Reading Susan Brind Morrow’s unique writing in Wolves & Honey, I came across the strange story of the mad hatters and beaver fur; even after Colombus stumbled across America and eventually worked out that it wasn’t, in fact, India, explorers were still trying to reach Asia by going west and emissaries headed up the rivers and across the lakes of Michigan and Canada bearing gifts of embroidered damask robes for the Chinese emperor.
These voyages were of course all funded by European monarchs whose lust for power might only have been matched by their desire for luxuries – almost everyone in the developed world lives a more luxurious life than the King of Spain 500 years ago, after all – and when they eventually realised they weren’t going to open up a new silk route to the west, they settled for furs instead – the wilds of North America seemed to offer and endless source.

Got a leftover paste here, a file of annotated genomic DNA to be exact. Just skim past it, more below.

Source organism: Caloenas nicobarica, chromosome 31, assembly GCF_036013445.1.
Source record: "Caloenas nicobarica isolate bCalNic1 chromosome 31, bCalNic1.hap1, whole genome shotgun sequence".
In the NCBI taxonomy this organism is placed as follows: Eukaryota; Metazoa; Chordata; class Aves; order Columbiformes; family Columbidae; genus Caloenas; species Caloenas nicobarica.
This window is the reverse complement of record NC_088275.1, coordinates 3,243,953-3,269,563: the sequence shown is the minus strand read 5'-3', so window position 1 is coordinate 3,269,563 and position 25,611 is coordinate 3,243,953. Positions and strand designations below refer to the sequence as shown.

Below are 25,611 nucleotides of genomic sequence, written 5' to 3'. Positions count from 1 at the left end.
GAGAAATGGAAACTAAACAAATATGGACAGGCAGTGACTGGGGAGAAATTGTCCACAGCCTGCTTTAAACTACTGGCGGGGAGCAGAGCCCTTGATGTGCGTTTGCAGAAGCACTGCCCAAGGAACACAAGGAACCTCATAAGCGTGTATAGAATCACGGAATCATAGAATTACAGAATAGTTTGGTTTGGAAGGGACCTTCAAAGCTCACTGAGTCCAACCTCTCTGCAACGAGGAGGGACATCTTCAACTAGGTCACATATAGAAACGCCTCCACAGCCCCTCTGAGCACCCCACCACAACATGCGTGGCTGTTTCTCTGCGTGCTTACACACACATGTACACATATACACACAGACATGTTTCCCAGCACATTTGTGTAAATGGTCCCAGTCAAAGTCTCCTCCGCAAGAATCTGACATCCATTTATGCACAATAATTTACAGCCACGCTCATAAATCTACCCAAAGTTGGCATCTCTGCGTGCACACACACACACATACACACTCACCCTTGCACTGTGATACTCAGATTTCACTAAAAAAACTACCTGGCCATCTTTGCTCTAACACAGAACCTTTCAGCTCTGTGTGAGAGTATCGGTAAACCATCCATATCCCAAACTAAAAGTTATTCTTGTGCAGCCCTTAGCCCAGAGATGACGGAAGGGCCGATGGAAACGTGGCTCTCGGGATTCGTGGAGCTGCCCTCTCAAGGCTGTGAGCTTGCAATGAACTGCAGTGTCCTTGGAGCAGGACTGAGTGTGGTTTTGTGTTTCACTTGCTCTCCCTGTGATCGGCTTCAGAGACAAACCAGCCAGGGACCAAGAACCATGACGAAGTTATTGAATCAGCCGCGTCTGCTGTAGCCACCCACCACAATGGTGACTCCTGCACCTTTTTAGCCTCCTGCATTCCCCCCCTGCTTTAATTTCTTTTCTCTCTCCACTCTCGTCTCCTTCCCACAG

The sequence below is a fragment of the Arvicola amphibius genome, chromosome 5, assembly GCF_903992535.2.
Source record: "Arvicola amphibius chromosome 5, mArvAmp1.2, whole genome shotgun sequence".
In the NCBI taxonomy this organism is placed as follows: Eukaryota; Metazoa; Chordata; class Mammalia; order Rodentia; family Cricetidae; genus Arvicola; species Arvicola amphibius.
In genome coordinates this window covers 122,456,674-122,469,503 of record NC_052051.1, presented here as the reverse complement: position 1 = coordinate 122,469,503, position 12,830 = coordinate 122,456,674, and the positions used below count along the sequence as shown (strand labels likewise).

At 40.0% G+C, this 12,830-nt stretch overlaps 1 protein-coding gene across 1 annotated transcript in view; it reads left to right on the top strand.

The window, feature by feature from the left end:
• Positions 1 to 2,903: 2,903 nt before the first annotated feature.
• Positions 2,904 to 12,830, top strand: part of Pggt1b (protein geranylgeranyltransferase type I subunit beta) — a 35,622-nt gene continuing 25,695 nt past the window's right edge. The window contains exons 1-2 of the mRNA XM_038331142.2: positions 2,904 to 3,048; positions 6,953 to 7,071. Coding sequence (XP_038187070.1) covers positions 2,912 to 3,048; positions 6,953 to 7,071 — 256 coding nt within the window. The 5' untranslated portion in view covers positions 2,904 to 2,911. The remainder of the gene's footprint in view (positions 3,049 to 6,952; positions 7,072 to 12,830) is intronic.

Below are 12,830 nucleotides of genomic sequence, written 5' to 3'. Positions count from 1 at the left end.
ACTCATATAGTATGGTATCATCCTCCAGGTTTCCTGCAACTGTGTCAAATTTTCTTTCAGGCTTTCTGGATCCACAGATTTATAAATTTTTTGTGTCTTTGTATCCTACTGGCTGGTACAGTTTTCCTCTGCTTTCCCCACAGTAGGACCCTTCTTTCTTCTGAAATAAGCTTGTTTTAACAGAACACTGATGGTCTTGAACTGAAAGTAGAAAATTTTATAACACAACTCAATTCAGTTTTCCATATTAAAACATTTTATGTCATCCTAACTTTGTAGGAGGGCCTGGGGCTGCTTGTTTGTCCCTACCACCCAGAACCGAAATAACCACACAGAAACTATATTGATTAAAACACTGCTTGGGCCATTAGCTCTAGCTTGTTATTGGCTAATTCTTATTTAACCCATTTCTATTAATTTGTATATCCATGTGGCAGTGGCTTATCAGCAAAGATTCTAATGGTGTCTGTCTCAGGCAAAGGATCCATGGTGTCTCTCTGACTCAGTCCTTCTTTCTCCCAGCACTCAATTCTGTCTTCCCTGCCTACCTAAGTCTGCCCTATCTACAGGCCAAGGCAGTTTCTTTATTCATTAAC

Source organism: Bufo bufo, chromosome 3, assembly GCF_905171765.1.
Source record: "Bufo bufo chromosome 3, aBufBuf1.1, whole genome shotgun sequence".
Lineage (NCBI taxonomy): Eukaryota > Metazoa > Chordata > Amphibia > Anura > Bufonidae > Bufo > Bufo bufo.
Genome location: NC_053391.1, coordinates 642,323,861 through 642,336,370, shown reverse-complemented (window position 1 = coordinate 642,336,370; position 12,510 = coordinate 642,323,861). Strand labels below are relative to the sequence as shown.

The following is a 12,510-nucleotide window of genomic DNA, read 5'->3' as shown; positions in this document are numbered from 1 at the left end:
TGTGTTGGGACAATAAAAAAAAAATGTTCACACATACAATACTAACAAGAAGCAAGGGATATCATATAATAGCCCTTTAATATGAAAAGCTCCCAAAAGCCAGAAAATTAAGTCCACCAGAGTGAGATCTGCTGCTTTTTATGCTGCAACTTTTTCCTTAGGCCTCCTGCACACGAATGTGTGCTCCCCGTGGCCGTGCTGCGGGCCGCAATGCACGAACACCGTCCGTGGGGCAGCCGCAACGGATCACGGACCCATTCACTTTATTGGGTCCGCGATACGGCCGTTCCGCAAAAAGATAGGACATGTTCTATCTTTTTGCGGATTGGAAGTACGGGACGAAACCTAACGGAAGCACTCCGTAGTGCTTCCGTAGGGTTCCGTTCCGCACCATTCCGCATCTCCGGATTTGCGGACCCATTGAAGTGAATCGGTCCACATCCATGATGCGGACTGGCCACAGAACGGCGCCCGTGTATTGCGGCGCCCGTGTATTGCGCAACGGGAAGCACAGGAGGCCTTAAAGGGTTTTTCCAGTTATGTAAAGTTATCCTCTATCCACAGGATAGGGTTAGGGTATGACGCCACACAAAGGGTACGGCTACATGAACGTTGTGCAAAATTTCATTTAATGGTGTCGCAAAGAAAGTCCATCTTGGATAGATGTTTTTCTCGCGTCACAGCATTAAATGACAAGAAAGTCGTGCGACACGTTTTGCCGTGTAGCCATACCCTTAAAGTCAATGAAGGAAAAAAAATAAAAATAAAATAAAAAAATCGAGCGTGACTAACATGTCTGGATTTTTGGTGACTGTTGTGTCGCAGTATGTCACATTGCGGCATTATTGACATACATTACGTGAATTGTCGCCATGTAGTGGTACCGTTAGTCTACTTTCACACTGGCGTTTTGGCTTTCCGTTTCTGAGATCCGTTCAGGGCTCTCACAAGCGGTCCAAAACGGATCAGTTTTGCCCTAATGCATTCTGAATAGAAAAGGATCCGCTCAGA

The markets of Europe went wild for beaver pelts which were turned into felt and sold by the pound. Beaver hairs were naturally stiff and somewhat waterproof and they became the primary source for top hats which were a necessary fashion for gentleman all over Europe and America for a couple of hundred years. The beaver population which had numbered in the hundreds of millions almost became extinct. The hatters would brush nitrate of mercury over each hair to bind them together and then played a violin over them to create a steady vibration to shake off the dust. Unfortunately, the exposure to toxic mercury meant that many of the artisans lost muscle control and the capacity to speak.
Hence the expression: mad as a hatter.